as being particularly at risk of becoming victims (or perpetrators)
of violent acts, namely young males, resident in these areas where
the overall death rates are particularly high.
Table 5: Troubles-Related Deaths of Children and young People
Under the Ages of 25 and 18 by Postal Area in Northern Ireland
and by other locations: 1969-1.3.98. Ranked by number under 25
The gender disparity in death risk is accompanied by a highly localised distribution of violent deaths, with the highest risk areas being the urban areas - North and West Belfast and Derry Londonderry. Generally it is these same areas that experience the highest levels of deprivation and family poverty. Not only do children live with this poverty, but they also live with the effects of militarisation, and the interplay between violence and deprivation. The relationship between deprivation and the spatial distribution of Troubles-related deaths is dealt with more fully elsewhere (Fay, Morrissey and Smyth (1997).
The implications for Northern Ireland's children are that some
children in the worst affected areas are likely to have a great
deal of experience of the violence of the Troubles, whilst others
have very little experience. This has had major ramifications
for our understanding of the situation of children in Northern
Ireland. Because of the localisation of conflict, research that
takes a representative sample of young people in Northern Ireland
will tend to over-estimate the experiences of children in low
violence areas like Bangor, whilst underestimating the experience
of children in high violence areas such as North or West Belfast.
To speak of the "average Northern Irish child's" experience
is, as was pointed out earlier, somewhat misleading, since children's
experience is widely diverse, with a substantial number of children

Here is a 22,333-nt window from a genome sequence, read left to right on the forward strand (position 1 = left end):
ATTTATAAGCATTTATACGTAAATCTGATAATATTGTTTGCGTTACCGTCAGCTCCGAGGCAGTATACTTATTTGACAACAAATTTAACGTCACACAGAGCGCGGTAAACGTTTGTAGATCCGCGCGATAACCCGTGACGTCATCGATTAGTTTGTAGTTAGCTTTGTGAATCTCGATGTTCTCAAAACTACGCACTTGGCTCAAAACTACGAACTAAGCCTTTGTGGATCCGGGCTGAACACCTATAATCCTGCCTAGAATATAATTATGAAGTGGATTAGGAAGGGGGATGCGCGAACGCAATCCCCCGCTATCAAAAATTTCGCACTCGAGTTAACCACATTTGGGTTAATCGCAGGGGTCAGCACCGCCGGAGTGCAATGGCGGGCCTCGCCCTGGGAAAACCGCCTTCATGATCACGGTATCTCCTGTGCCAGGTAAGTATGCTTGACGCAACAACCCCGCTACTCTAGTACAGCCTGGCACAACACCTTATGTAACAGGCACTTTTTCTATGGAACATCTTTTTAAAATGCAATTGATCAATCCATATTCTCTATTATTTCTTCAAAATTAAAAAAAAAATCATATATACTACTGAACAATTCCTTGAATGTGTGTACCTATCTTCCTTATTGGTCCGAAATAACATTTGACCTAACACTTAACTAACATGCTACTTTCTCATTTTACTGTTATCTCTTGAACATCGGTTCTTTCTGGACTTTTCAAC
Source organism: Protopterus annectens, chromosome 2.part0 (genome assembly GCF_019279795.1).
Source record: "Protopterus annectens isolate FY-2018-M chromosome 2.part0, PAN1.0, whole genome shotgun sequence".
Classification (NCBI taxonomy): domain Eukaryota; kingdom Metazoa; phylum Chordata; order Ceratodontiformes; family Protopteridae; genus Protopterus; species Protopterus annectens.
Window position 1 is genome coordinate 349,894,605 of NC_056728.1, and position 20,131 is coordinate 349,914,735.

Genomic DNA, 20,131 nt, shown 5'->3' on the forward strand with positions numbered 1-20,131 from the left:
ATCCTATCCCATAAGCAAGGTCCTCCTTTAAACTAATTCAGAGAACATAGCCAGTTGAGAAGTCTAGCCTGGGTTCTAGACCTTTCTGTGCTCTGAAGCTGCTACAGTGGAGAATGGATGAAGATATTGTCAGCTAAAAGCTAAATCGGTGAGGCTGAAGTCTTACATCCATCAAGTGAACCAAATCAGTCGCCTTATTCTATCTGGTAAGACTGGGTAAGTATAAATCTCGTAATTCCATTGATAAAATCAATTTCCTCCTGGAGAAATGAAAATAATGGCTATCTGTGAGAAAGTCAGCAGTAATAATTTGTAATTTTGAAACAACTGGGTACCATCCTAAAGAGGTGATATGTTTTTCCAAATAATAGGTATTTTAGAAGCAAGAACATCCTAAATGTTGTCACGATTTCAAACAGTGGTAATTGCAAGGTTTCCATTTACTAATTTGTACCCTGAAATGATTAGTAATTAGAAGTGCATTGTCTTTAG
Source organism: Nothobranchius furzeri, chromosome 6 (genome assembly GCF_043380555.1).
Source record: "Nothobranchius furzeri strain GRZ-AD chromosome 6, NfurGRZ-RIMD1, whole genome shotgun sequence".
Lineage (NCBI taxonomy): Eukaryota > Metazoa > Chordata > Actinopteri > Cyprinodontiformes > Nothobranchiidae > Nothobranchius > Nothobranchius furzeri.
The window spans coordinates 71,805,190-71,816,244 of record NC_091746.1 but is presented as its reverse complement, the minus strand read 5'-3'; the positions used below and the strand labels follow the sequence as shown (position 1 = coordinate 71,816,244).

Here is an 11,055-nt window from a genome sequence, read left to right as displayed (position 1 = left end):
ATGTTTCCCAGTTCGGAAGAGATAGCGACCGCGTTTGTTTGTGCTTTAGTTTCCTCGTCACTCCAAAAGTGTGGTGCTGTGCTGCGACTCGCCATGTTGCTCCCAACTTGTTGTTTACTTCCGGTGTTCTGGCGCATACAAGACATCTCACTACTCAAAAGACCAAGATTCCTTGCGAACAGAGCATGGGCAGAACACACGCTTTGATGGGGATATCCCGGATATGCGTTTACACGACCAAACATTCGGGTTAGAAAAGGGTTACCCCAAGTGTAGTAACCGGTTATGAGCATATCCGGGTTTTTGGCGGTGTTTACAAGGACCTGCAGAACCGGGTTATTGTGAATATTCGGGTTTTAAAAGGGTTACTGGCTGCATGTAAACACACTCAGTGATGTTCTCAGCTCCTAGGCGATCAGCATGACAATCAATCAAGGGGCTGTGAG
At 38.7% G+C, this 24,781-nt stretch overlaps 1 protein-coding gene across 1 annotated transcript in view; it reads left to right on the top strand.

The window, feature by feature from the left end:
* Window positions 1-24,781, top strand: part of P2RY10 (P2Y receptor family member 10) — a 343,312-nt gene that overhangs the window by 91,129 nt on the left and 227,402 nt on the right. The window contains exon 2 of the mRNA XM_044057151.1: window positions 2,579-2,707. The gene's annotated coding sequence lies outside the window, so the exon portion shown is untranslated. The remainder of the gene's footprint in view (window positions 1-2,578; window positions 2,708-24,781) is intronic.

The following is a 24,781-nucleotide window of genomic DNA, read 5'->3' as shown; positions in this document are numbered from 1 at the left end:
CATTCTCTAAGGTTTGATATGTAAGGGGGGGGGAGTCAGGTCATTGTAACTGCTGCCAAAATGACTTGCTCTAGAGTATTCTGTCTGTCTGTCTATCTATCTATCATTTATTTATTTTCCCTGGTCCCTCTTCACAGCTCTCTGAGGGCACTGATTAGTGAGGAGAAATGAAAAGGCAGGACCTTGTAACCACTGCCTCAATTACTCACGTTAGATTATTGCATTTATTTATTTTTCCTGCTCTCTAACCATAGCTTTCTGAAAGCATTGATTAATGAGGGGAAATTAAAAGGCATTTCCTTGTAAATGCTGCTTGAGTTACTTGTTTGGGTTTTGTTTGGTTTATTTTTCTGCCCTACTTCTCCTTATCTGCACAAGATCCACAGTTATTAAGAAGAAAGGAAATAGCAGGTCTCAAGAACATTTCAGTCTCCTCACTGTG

having little experience of the Troubles, and a relatively small
number of children having very intense and concentrated and prolonged
experiences of life-threatening Troubles-related events.
In the case of the under I 8s, the IRA are responsible for the largest number of deaths, followed by the British Army, but the variation in the scale of difference in the two age groups is not quite as marked. In the under 25 age group, the IRA were responsible for by far the largest number of killings and the difference between them and the next largest - the British Army -was quite marked (610 to 182) - whilst the difference in the under 18 age group is not as great (73 to 58).
Suicides, where there is an indication that the suicide was related
to the Troubles, are included among the unattributable deaths
in Table 6. Similarly, road accidents where the Troubles were
a causative factor in the accident leading to the death are included.
This means that these figures are somewhat higher than the official
figures, which exclude these deaths. We have also included a number
of deaths in crossfire where it has not been possible to attribute
the death to anyone perpetrator and we have included deaths of
children killed by Army vehicles.
Table 7 shows the numbers of those under 25 and those under 18
who have been killed, according to the community they have been
*Non Northern Ireland refers to those who are not residents of Northern Ireland
What Table 7 shows is that in both age groups Catholics are the largest group. However, the startling difference between them is that whilst Catholics are just over 48% of those under 25 killed, they are almost 74% of those killed under the age of 18.
In the total death figures for all age groups, Catholic deaths
outnumber Protestant deaths both in relative and absolute terms,
but the scale of the difference is much less than it is for the
under 18 age group. The higher number of Catholics killed, together
with the information in Table 6 on perpetrators, would suggest
that a substantial number of Catholic deaths is due to Republican
paramilitaries. Republican paramilitaries are responsible for
the largest percentage of deaths of any group in both the under
25 age group (55%) and the under 18 age group (34.6%). Republican
paramilitaries are responsible for 58.8% of all deaths, compared
to 55% of those under the age of 25 and 34.6% of those under the
age of 18. Loyalist paramilitaries are responsible for 27.9% of
all deaths, compared to 21.3% of deaths under the age of 25 and
28.8% of deaths under the age of 18. Security forces are responsible
for 11.25% of all deaths, 17.5% of deaths under the age of 25
and 26.1% of deaths under the age of 18. Although Republican paramilitaries